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Lost in Translation (2003)

  • Drama Romance Comedy
  • Two lost souls visiting Tokyo -- the young, neglected wife of a photographer and a washed-up movie star shooting a TV commercial -- find an odd solace and pensive freedom to be real in each other's company, away from their lives in America.

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    English
  • $4,000,000
  • Description

    After making a striking directorial debut with her screen adaptation of The Virgin Suicides, Sofia Coppola offers a story of love and friendship blooming under unlikely circumstances in this comedy drama. Bob Harris (Bill Murray) is a well-known American actor whose career has gone into a tailspin; needing work, he takes a very large fee to appear in a commercial for Japanese whiskey to be shot in Tokyo. Feeling no small degree of culture shock in Japan, Bob spends most of his non-working hours at his hotel, where he meets Charlotte (Scarlett Johansson) at the bar. Twentysomething Charlotte is married to John (Giovanni Ribisi), a successful photographer who is in Tokyo on an assignment, leaving her to while away her time while he works. Beyond their shared bemusement and confusion with the sights and sounds of contemporary Tokyo, Bob and Charlotte share a similar dissatisfaction with their lives; the spark has gone out of Bob's marriage, and he's become disillusioned with his career. Meanwhile, Charlotte is puzzled with how much John has changed in their two years of marriage, while she's been unable to launch a creative career of her own. Bob and Charlotte become fast friends, and as they explore Tokyo, they begin to wonder if their sudden friendship might be growing into something more.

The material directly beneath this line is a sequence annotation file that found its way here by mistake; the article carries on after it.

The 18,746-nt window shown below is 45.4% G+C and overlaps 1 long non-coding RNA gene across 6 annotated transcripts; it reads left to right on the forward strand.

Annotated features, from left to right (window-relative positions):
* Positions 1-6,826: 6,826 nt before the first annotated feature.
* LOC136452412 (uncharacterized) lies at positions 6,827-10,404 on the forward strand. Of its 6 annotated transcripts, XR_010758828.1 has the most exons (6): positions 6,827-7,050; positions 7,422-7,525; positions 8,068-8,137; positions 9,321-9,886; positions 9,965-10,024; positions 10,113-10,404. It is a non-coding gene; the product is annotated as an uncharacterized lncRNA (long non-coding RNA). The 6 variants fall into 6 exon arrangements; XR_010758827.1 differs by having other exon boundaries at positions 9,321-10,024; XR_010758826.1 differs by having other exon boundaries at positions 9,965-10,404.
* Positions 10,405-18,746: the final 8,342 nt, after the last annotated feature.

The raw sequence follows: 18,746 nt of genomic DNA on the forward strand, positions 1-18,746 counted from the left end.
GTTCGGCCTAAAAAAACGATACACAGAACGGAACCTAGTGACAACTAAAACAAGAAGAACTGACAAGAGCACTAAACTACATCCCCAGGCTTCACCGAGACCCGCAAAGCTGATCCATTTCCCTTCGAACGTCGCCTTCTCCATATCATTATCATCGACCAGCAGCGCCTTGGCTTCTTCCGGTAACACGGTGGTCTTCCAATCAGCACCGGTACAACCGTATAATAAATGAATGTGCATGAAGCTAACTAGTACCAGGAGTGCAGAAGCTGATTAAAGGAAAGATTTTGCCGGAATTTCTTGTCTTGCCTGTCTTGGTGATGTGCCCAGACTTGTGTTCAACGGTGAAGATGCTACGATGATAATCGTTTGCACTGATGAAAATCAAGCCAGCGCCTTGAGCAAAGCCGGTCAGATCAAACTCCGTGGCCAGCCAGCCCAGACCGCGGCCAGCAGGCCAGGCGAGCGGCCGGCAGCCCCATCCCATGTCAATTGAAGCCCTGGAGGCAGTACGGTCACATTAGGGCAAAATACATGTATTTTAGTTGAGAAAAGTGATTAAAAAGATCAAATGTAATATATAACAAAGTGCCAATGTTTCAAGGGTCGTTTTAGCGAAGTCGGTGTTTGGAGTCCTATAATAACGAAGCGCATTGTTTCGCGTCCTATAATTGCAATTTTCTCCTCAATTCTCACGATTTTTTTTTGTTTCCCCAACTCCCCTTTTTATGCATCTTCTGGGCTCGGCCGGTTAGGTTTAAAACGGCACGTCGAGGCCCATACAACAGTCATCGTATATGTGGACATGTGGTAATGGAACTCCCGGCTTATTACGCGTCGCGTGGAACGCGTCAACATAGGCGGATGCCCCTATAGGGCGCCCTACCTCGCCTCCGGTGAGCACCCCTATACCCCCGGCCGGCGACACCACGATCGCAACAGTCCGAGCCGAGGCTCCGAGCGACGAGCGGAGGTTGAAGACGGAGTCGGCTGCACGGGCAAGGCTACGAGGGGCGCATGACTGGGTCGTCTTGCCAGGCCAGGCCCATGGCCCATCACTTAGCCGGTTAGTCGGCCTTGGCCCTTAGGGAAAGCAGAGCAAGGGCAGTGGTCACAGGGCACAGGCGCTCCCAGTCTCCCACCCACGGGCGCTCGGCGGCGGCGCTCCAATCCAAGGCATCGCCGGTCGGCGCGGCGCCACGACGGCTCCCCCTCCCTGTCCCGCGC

STARS...........: Bill Murray, Scarlett Johansson
    DIRECTOR........: Sofia Coppola
    WRITERS.........: Sofia Coppola
    GENRE...........: Drama, Comedy
    IMDB............: https://www.imdb.com/title/tt0335266
    RUNTIME.........: 1h 41mn
    SIZE............: 4.81 GB
    VIDEO CODEC.....: HEVC ([email protected])
    BITRATE.........: 6000 Kbps (2-pass)
    RESOLUTION......: 1920x1040
    ASPECT RATIO....: 1.85:1
    FRAMERATE.......: 23.976 fps
    AUDIO...........: English E-AC3 5.1 768kbps
    SUBTITLES.......: ENG
    SOURCE..........: French Blu-ray
    ENCODE DATE.....: 2020-05-22


    Extras

    • Deleted Scenes
    • A Conversation with Bill Murray and Sophia Coppola
    • "Lost" on Location
    • Matthew's Best Hit TV
    • "City Girl" Music Video
    • Theatrical Trailer


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    Reviews

    Ok movie Lovers. If you didn't like The Life Aquatic with Steve Zissou, then don't even bother with Lost in Translation. The jokes are dry and the dialogue is weak. At least in Life Aquatic they wore funny outfits. Being a world traveler myself I could appreciate the jet lag and overall moping around thru out the whole film. You will definatly feel lost. Although I found myself laughing out loud a few times at Bill Murray and his quips, BY NO MEANS should the average movie fans think this is a comedy. It is an independent art film and should be treated as so.